This is a guest post by Laura Williams whose husband (Daniel) pastors Redemption Church in Delray Beach, FL

This devotional is taken from Laura’s Advent devotional– God’s Plan for Christmas

Daniel also produced an online leadership resource– EELeaders

Purified By Fire

The crucible is for refining silver and the smelter for gold,

but the one who purifies hearts ⌊by fire⌋ is the Lord. (Proverbs 17:3 GW)

(Context—Proverbs 17:1-6 GW)


No one can purify their own heart. No one. We can try but we’ll fail. We fail because we don’t have the right material to work from to develop a pure heart. We’re flawed.

Each of us is born with a selfish nature—a self-will.

This selfish nature isn’t obvious at first. When I first see and hold a newborn grandchild, well, it’s hard to imagine anything but purity in them. Each baby is wholly dependent on their parents, especially the nurturing care of their mother.

But over time—actually, not much time at all—this selfish nature becomes evident. It’s not just a child’s fascination with the word “no!” or their constant pushing of boundaries, it’s deeper than that. It’s embedded in each of us at birth—our individual self-will.

Our self-will is powerful, especially when it’s challenged and even when it appears to be subdued. No matter what the circumstances, it will eventually make its presence known. This can be a good thing many times but not when a pure heart is desired.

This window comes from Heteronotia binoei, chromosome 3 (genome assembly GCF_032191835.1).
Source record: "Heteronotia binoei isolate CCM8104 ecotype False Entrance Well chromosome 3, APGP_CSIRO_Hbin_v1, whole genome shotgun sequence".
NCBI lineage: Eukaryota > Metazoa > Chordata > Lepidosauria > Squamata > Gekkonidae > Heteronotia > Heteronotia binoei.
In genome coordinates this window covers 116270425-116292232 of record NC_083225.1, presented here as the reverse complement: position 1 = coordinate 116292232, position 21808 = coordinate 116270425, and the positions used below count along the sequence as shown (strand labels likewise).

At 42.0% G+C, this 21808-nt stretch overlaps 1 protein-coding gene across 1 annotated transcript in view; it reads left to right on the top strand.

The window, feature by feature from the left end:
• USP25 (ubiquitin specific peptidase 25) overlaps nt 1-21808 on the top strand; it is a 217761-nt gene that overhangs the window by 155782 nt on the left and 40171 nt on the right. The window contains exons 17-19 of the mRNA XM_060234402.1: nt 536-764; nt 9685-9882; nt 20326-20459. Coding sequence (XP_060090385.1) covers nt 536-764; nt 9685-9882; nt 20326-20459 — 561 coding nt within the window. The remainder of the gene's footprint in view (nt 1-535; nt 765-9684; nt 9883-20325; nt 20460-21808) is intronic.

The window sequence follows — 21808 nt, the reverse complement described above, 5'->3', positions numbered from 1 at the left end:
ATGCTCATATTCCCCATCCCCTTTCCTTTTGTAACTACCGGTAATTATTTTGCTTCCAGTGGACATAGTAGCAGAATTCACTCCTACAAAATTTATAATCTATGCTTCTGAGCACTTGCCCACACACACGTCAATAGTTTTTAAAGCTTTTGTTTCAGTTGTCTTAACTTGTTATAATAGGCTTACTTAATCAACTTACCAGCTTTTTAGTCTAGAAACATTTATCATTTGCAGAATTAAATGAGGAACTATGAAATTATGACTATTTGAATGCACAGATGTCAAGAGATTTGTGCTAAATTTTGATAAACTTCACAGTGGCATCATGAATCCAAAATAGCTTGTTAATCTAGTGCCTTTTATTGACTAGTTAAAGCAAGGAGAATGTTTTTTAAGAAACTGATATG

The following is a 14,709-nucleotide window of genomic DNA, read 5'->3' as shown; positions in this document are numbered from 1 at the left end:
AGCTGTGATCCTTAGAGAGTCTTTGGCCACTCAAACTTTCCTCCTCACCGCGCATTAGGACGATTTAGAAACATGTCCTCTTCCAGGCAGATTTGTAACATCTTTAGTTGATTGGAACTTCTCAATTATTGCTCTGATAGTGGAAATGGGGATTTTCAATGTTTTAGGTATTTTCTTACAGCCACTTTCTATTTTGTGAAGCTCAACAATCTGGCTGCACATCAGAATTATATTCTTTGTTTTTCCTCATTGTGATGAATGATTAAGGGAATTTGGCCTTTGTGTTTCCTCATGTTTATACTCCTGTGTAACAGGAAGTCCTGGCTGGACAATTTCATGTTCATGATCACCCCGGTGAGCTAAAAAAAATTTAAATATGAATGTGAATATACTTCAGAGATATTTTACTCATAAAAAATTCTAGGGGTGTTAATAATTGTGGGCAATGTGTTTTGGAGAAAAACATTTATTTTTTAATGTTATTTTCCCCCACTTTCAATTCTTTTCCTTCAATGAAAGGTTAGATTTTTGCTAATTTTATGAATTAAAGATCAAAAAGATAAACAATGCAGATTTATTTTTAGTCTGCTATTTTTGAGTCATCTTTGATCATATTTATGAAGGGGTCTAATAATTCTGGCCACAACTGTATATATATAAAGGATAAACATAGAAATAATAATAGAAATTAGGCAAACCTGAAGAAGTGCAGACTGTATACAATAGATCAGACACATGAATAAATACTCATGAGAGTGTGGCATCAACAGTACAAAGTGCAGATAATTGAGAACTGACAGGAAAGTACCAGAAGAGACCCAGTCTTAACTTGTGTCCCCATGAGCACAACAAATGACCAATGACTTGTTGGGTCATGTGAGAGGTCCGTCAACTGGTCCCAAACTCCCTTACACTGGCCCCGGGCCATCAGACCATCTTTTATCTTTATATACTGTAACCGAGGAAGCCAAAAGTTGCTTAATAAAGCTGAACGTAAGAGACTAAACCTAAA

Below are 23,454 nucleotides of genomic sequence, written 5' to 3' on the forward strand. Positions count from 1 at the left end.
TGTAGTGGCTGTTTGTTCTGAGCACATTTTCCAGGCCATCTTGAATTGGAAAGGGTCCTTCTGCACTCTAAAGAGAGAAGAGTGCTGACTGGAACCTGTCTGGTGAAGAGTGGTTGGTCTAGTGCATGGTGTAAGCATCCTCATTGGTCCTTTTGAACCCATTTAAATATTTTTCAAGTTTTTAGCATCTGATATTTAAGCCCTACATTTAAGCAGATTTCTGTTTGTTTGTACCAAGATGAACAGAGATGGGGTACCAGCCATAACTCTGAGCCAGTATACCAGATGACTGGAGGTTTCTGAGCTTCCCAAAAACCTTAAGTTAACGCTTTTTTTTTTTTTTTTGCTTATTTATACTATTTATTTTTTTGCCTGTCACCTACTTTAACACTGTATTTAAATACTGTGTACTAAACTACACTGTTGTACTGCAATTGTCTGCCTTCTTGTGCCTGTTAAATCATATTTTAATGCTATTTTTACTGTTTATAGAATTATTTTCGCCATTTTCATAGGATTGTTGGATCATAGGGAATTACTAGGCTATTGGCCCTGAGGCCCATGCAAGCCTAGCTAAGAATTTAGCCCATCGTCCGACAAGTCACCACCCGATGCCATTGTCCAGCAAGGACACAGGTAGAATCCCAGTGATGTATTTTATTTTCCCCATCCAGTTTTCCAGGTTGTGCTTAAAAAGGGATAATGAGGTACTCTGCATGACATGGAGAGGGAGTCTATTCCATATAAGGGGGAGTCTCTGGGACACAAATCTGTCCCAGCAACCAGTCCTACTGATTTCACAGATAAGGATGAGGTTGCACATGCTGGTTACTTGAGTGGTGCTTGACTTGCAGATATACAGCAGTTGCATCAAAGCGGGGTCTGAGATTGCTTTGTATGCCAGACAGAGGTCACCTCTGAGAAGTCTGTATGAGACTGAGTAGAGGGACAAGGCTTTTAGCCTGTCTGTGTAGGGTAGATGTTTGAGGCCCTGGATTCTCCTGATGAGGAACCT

Many spiritually-minded people either claim or desire to have a pure heart. But this can only take place when the Creator of our hearts is allowed to work in us. Rather, when we allow the Lord to work our innate rebellion—aka, our selfish nature—out of us.

How does God purify a person’s heart? He uses external pressure. In this Bible version, the idea of fire or intense heat is expressed giving us a graphic illustration of God’s purifying process. But in most other Bible versions of this verse the word test is used to describe the process God uses to purify a heart.

Photo by  Ihor Malytskyi  on  Unsplash

God’s testing

It’s the tests of life that bring our selfish nature to the surface. Just as in purifying a precious metal like silver or gold in a furnace with intense heat that reduces the metal to a liquid, so God uses various tests in our life to reduce and refine us.

The intense heat of the refining process brings the impurities of the metal to the surface. These initial impurities are scraped off the surface. Then the process continues until the metal is pure enough to reflect an image on the surface like a mirror or still water.

Ever wonder why you undergo certain tests in life over and over? Tests related to hard-to-break habits, unhealthy relationships, or other internal struggles are intended to reduce us to a place of dependence upon God to overcome whatever the target is of this testing in our life.